Are Bad Lab Tests a Threat?
Written by Editor   
Wednesday, January 13, 2016 12:00 AM

Congress debates merits of stricter FDA oversight for laboratory developed tests


 

When a drug fails or has serious side effects, the public hears about it, but when a test for diagnosing disease or determining treatment fails, no one is the wiser, according to the FDA.

The agency released a report citing 20 laboratory developed tests (LDTs) that may have resulted in patient harm.  LDTs are a subcategory of in vitro diagnostic devices (IVDs) "intended for clinical use that are designed, manufactured and used within a single laboratory," noted the agency.

The report highlighted 20 instances where tests produced false positive or false negative results, or both. It also cited tests that were intrinsically flawed at the outset -- rooted in poor science or unreliable biomarkers.

Jeff Shuren, MD, director of the Center for Devices and Radiological Health (CDRH) at the FDA, has been lobbying to expand oversight of LDTs since 2007. The public must be assured that the tests used in the provision of health care, whether developed by a laboratory or other manufacturer, are accurate and reliable.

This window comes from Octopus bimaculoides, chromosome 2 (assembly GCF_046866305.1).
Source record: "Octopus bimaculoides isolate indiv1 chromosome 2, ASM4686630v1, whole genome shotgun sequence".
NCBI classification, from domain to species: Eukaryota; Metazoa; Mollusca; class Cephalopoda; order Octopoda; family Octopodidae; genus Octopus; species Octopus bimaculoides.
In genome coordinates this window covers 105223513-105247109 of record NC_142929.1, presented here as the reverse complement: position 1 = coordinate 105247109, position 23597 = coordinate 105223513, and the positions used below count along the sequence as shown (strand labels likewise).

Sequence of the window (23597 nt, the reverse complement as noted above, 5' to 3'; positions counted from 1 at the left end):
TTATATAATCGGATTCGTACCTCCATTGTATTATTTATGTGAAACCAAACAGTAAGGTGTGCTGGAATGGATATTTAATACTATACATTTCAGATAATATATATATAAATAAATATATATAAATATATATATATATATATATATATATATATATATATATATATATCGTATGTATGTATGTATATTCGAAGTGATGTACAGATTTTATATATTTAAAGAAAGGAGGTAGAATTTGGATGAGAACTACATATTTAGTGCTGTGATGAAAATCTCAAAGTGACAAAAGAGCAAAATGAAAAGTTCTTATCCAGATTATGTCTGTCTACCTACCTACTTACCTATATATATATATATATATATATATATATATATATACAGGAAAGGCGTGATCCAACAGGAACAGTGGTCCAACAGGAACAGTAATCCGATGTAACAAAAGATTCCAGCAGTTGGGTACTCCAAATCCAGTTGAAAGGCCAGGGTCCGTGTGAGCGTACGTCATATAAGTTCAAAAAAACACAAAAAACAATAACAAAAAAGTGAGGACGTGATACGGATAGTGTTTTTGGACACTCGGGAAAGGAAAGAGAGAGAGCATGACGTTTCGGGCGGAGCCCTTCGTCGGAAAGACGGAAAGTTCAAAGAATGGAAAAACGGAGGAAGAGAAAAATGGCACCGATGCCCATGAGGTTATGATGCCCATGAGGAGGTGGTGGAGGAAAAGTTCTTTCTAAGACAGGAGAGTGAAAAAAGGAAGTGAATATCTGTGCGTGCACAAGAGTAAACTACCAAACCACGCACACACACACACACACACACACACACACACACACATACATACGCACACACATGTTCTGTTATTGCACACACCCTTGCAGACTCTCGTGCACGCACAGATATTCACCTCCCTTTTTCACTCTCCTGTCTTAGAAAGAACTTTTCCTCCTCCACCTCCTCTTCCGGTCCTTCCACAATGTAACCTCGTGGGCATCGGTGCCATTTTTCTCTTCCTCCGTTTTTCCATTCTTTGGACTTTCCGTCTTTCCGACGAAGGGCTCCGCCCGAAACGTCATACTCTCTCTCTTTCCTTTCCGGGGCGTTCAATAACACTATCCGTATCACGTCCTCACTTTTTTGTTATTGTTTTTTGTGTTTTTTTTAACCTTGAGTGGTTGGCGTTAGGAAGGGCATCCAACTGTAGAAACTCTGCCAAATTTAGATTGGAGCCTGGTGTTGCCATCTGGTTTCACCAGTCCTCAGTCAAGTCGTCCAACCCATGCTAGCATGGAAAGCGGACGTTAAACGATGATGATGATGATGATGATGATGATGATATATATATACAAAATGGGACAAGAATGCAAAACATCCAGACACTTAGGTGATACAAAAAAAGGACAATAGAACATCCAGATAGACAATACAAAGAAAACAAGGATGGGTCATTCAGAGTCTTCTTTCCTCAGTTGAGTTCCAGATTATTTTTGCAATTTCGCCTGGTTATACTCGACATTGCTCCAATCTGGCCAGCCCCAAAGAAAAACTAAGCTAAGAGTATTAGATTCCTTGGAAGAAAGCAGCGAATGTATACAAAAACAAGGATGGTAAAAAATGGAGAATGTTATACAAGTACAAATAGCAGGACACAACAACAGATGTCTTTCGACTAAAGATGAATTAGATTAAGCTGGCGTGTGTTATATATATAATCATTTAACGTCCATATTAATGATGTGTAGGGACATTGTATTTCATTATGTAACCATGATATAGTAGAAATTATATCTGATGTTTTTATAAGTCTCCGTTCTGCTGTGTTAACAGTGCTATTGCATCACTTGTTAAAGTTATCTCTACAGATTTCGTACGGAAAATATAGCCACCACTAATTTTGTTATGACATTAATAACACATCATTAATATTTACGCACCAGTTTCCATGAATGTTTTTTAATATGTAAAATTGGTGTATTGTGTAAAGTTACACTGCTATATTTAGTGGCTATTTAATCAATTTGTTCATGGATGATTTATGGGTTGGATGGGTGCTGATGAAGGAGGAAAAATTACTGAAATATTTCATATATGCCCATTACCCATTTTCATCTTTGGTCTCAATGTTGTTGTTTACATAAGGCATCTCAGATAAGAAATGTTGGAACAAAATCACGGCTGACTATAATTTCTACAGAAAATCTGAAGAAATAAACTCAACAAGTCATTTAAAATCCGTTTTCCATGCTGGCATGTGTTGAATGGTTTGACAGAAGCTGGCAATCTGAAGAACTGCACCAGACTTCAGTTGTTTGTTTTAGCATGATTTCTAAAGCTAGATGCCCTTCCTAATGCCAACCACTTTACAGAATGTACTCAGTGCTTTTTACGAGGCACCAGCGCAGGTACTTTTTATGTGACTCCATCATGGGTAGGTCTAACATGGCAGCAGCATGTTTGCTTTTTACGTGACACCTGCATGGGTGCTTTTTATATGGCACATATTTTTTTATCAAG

The FDA has had the authority to regulate IVDs since 1976 under the Medical Device Amendment to the Federal Food, Drug, and Cosmetics Act (FD&C Act), the agency argues. For a time, the agency decided not to closely monitor LDTs because few tests were available and most used very simple technologies. Moreover, the FDA did not want to burden small labs with the need to prove safety and effectiveness, which could be prohibitively expensive.  In more recent years, LDTs have grown in complexity and prevalence and are now used in detecting and treating more common diseases, Shuren explained. They are also being marketed more aggressively.

He cited a genetic test for coronary heart disease that used a gene assay to predict people's response to statin treatments. A meta-analysis of 19 clinical studies showed the tests did not work, as did a randomized placebo-controlled trial that included 18,000 patients. Moreover, a total of $2.4 billion had been spent on the flawed test. "And that test is still available today," he told Congress.

Half of the case studies related to cancer -- detecting the disease or the risk of disease or guiding treatment. Other tests included ones used to diagnose Lyme disease, human papillomavirus (HPV), fibromyalgia, chronic fatigue syndrome, autism, and pertussis.

Rep. Michael Burgess (R-Texas) said, “We're talking about a proposal that may not just stifle but eliminate medical innovation, something [at] which this country has excelled for decades."  Burgess scoffed at the idea that vast numbers of ineffective LDTs were being used unbeknownst to the public.


Source: http://www.medpagetoday.com/PublicHealthPolicy/HealthPolicy/54803